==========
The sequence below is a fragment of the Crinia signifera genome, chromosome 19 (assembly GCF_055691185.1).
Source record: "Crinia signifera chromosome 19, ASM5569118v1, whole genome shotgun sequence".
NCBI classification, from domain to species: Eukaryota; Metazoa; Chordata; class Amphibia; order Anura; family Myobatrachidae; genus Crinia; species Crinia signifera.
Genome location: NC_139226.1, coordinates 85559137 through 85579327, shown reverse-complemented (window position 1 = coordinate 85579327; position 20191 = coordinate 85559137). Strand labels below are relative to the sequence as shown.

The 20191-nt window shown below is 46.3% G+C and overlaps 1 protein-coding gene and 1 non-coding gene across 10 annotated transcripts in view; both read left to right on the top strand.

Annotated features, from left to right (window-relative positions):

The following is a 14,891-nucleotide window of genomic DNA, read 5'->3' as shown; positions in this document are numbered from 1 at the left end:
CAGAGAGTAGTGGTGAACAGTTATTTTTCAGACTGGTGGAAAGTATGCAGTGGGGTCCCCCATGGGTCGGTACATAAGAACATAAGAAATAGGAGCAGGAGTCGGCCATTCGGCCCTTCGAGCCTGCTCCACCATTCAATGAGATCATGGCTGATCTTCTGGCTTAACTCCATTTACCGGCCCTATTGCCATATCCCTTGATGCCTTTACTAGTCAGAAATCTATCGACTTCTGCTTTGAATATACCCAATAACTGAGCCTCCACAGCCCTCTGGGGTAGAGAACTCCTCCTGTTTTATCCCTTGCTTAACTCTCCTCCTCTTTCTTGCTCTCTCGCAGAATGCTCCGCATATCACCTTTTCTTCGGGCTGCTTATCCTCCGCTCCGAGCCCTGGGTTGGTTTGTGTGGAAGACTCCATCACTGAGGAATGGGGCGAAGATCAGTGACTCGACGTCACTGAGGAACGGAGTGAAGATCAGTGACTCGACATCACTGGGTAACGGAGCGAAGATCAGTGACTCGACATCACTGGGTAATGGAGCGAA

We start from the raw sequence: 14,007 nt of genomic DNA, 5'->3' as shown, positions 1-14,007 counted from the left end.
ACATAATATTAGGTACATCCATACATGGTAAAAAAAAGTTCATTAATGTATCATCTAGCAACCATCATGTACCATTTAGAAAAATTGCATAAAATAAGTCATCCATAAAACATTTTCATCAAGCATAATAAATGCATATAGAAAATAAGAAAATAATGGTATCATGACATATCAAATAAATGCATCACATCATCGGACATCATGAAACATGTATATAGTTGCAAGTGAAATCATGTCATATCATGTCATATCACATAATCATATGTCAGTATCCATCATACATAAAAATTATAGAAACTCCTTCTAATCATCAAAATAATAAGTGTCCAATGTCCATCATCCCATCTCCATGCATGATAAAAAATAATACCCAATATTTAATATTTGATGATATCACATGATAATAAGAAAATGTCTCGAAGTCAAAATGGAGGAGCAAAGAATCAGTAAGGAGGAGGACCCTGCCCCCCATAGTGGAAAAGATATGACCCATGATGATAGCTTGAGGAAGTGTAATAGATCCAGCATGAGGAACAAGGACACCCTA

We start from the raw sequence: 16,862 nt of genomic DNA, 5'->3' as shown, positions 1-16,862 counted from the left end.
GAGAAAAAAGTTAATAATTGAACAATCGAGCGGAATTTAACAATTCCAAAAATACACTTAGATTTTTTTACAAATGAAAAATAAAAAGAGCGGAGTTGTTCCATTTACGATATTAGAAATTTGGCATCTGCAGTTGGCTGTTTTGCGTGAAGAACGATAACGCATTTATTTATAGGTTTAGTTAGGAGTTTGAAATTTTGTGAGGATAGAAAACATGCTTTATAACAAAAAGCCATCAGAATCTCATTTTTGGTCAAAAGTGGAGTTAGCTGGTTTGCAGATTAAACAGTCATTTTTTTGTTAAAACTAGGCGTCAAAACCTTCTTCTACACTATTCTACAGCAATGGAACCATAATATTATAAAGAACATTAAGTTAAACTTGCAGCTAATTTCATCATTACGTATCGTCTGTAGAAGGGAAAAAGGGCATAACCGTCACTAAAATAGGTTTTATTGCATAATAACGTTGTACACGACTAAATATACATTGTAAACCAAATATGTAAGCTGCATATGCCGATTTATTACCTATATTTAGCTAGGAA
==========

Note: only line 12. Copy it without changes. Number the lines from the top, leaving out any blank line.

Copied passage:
GAGAAAAAAGTTAATAATTGAACAATCGAGCGGAATTTAACAATTCCAAAAATACACTTAGATTTTTTTACAAATGAAAAATAAAAAGAGCGGAGTTGTTCCATTTACGATATTAGAAATTTGGCATCTGCAGTTGGCTGTTTTGCGTGAAGAACGATAACGCATTTATTTATAGGTTTAGTTAGGAGTTTGAAATTTTGTGAGGATAGAAAACATGCTTTATAACAAAAAGCCATCAGAATCTCATTTTTGGTCAAAAGTGGAGTTAGCTGGTTTGCAGATTAAACAGTCATTTTTTTGTTAAAACTAGGCGTCAAAACCTTCTTCTACACTATTCTACAGCAATGGAACCATAATATTATAAAGAACATTAAGTTAAACTTGCAGCTAATTTCATCATTACGTATCGTCTGTAGAAGGGAAAAAGGGCATAACCGTCACTAAAATAGGTTTTATTGCATAATAACGTTGTACACGACTAAATATACATTGTAAACCAAATATGTAAGCTGCATATGCCGATTTATTACCTATATTTAGCTAGGAA